Paternity Cases

Paternity cases in New Mexico are determined according to the Uniform Parentage Act. This act outlines the very stringent and specific requirements impacting on a paternity case. This statute also outlines how to handle custody, time sharing and child support involving a child under this Act.

Paternity at its most simplistic form is the determination of the rights and responsibilities of a father and mother of a child when the birth of the child occurs outside of the marriage. Important factor impacting on paternity cases is that child support may be retroactive to the birth of the child; there is a statute of limitations in paternity cases and parents can raise equitable defenses when it comes to the financial obligations of a parent under this Act.

In a paternity case the court will usually conduct a DNA test to determine if a father/mother is the biological parent of the child. Assuming that parentage is determined the court will move onward to establish custody and time sharing and child support. Just like in a divorce case the court will utilize the concepts of Joint Legal Custody and Sole legal custody, which simply determines which parent can make decisions regarding the child in five areas: religion, health care, schooling, residence, and recreational activities.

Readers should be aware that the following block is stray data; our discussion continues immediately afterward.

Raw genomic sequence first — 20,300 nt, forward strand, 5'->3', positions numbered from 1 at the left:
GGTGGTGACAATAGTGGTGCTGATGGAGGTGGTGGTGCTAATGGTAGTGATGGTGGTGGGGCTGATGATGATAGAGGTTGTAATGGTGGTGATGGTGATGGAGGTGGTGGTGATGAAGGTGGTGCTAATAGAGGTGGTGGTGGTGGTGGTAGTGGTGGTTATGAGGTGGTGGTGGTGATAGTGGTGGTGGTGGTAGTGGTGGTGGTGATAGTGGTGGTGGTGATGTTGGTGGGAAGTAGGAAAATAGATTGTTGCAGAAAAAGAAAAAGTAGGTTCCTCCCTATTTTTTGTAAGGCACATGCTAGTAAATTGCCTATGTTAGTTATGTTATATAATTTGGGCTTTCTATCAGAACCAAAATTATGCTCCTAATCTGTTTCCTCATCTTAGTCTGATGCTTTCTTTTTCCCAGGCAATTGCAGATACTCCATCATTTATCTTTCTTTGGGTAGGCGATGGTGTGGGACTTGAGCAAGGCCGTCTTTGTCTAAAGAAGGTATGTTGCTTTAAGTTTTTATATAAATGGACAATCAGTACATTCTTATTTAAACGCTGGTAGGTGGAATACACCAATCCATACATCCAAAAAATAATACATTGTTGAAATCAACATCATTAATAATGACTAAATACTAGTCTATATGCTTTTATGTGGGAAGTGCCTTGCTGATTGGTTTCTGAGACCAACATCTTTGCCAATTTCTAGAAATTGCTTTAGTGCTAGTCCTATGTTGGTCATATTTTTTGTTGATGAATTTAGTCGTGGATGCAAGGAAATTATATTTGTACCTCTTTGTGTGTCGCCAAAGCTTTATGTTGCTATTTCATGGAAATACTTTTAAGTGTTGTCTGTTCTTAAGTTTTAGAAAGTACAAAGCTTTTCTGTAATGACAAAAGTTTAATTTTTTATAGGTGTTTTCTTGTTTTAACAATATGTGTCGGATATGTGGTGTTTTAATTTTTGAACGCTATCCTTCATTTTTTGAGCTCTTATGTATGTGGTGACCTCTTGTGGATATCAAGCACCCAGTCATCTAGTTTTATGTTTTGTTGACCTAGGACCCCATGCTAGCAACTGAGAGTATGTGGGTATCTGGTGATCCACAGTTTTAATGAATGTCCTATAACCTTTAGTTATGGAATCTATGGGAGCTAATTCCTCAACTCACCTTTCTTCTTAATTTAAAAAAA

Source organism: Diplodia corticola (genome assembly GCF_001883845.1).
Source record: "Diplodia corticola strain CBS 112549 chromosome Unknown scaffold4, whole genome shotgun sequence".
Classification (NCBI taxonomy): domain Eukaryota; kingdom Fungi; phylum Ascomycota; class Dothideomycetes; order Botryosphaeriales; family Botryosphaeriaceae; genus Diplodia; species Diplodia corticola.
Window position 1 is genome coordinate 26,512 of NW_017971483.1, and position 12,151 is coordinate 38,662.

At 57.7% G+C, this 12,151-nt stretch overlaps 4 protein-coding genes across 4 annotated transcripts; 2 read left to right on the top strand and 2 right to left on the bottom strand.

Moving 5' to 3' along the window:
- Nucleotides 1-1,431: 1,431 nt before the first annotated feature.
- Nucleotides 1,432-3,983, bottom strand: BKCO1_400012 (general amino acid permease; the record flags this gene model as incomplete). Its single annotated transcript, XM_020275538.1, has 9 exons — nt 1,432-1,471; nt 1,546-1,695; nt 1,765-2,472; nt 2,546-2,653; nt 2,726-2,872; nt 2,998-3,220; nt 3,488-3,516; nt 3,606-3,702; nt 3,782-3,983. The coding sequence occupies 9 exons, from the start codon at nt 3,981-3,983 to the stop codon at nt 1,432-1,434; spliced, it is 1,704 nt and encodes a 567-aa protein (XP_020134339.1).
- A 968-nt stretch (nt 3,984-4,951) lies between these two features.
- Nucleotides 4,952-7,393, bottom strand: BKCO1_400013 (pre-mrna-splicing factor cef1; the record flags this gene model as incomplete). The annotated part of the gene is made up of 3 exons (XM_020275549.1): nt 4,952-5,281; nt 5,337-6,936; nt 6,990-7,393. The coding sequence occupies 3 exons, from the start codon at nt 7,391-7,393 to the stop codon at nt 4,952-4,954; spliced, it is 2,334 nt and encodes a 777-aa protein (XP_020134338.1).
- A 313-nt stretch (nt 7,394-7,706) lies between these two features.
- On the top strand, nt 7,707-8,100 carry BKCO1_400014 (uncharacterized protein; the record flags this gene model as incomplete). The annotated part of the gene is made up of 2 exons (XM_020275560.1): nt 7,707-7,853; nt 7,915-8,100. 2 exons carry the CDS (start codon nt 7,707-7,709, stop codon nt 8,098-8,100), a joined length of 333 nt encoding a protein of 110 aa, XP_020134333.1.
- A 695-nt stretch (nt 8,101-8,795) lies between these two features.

Thereafter the court will determine what is in the best interests of the child by ordering time sharing and child support. There is no set definition of the best interests of the child, but the court will consider the age of the child, interaction with the parents and many other factors when determining what is best for the child.

Other unique issues arising under paternity cases is that the child himself/herself can raise a claim of paternity, so too, can a person who has supported a child, such as grandparents. Moreover, a claim for paternity can be raised all the way until the child is age 21 and then there is a potential for child support to be retroactive for many of those years. These various issues raised in a paternity case offer unique challenges to ensure the protection of the rights of the parents and the child.

To learn more about paternity actions and how you are impacted contact us at or call us at 505-880-8737.

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